Ophelia to drench the mid-Atlantic, Northeast through early week
From the Outer Banks to Emerald Isle, Ophelia made landfall on Sept. 23 with strong wind gusts and blowing sand onto roads.
As AccuWeather expert meteorologists accurately predicted, Ophelia made landfall just before dawn on Saturday morning near Emerald Isle, North Carolina. Ophelia's shield of rain and wind continues to extend primarily to the north of its center of circulation, drenching parts of the Northeast to start the week.
Radar snapshots of Ophelia on Saturday helped to illustrate the storm's far-reaching effects across the eastern United States. Although the center of circulation was located over eastern North Carolina during the morning, rain and gusty winds had already extended into places like Nantucket, Massachusetts, and wet weather continued to expand northward from there.
A look at Tropical Storm Ophelia on radar after landfall Saturday morning.
Through Monday, Ophelia will slow track back offshore off the mid-Atlantic states, prolonging the duration of wet weather and gusty winds. Although Ophelia will continue to lose wind intensity through early week, gusty winds and drenching rain can continue to impact many communities near the coast from the mid-Atlantic into southern New England.
Coastal flooding to threaten tidewater communities
Many river, creek and bay waters have already experienced rises into moderate and major flood stage from Ophelia during Saturday and Sunday morning's high tide cycle. However, due to the slow-forward movement of the storm, conditions and water levels will need to be monitored with each upcoming high tide cycle through early this week.
Despite astronomical tides being at a relative minimum, the tidewater regions of North Carolina, Virginia, Delaware and Maryland have dealt with water levels well above typical high tides. In some cases, water rises over 3 feet above normal high tide levels were observed, which inundated low-lying sections of coastal communities across the region.
The effects will continue to be felt farther north, as powerful surf will batter the coastlines and intercoastal waters of New Jersey and even Long Island. These hazards will extend into this week up and down the coast as Ophelia continues to churn up the water.
Heavy rainfall to extend well inland from the coast
A cold and steady rain dampened weekend plans across a wide swath of the mid-Atlantic and Northeast and there is still more to come for some into early this week. With Ophelia continuing to track slowly near the coast, many of the same communities that have already seen the rain will continue to do so through Monday.
Rainfall totals of an inch or more of rain has been observed from coastal South Carolina to coastal Massachusetts from Ophelia. Effects have not been felt just along the coast, as an inch or more of rain has extended well inland into the central Appalachians.
A swath of 2-4 inches will focus a little closer to the coast, but the area under this risk still encompasses many major metropolitan areas along the Interstate 95 corridor. Washington DC, Baltimore, Philadelphia, New York City and even up into southern New England can experience rainfall amounts that can lead to flooding on roadways, swell creeks and rivers beyond their banks, causing headaches at many major airport hubs.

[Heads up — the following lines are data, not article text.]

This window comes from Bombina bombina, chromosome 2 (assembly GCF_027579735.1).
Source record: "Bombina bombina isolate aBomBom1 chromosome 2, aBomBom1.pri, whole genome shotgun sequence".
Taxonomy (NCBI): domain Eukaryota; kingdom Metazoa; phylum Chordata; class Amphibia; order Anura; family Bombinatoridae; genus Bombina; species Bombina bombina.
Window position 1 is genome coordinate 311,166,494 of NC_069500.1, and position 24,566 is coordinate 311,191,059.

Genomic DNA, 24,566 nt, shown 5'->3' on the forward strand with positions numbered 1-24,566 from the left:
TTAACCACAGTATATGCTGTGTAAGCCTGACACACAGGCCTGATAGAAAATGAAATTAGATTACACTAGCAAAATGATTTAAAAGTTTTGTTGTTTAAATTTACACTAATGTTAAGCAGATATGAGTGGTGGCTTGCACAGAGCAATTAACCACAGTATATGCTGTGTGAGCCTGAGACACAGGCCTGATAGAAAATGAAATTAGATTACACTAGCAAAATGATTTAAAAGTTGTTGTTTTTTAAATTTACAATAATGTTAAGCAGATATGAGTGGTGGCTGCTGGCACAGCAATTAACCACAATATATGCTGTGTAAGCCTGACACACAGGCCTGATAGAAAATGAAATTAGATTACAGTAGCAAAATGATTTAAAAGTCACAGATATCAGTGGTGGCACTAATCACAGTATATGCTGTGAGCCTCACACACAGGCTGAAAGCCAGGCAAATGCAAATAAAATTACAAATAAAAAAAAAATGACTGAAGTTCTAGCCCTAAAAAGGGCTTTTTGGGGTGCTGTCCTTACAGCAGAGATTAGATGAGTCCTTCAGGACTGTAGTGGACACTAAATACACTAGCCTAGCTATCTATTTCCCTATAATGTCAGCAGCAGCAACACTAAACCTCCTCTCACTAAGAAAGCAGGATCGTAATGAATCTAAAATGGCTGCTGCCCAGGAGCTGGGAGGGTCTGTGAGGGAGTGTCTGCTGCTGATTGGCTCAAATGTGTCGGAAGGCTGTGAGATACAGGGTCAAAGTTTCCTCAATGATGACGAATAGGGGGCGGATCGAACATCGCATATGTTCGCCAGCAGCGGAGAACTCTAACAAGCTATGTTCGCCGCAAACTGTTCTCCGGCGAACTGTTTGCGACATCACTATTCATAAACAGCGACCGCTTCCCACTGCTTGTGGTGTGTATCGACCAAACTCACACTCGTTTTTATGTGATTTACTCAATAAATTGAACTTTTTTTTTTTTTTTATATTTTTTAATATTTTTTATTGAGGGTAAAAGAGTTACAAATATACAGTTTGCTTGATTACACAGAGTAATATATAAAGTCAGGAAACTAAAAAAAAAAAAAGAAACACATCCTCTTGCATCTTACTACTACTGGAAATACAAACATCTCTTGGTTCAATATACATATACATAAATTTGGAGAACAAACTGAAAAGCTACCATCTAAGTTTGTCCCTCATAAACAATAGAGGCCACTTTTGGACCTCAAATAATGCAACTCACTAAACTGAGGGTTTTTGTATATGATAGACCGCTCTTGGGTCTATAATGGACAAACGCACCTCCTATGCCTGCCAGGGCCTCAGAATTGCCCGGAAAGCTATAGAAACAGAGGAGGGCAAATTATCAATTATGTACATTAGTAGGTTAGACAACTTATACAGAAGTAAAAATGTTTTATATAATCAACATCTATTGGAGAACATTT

The core of the heaviest rainfall totals from Ophelia occured in areas close to the center of the storms' path, with rain totaling 4-8 inches with an AccuWeather Local StormMax™ of 12 inches from the low-lying tidewater regions of North Carolina, Virginia, Delaware, Maryland and up into southern New Jersey.
Gusty winds sweeping through coastal communities
Despite Ophelia moving inland and beginning to lose wind intensity, strong gusty winds capable of producing localized power outages and downed trees are still possible in some Northeastern coastal areas through Monday. Upon landfall early Saturday morning, Ophelia produced a 73-mph wind gust at Cape Lookout, North Carolina, and had knocked out power to more than 80,000 customers.
Factoring in the drenching rain that has and will continue to fall, wind gusts in the 40- to 60-mph range can uproot trees easily with the ground already saturated. In many cases, downed trees or tree limbs can be one of the most common causes of power outages as they frequently land on power lines.
How long will the impacts last?
Ophelia will continue to lose wind intensity through early this week, but that does not mean the impacts from the storm will quickly diminish. A steady, soaking rain can continue through the day on Monday across the mid-Atlantic and portions of the Northeast. Ophelia is expected to further lose wind and rain intensity into the day on Monday, but a damp, dreary and cold start to the week can still be expected in places like New York City.
Direct impacts in the form of rain and wind should come to an end by the end of the day on Monday across the Northeast and mid-Atlantic states. Following the storm, there will be cleanup efforts ongoing across some of the hardest-hit areas in the days and perhaps weeks to follow.
Conditions should dry out by Tuesday and Wednesday of the upcoming week in the hardest-hit communities along the Atlantic coast and adjacent tidewaters. Mother Nature may not cooperate completely, however, as a gusty northeast wind will linger and lead to continued rough surf and high water issues at times of high tide through much of this week. In addition to that, temperatures will likely fall below the historical average in many places with a cool wind blowing off the Atlantic.
Want next-level safety, ad-free? Unlock advanced, hyperlocal severe weather alerts when you subscribe to Premium+ on the AccuWeather app. AccuWeather Alerts™ are prompted by our expert meteorologists who monitor and analyze dangerous weather risks 24/7 to keep you and your family safer.Report a Typo
Top StoriesMore Stories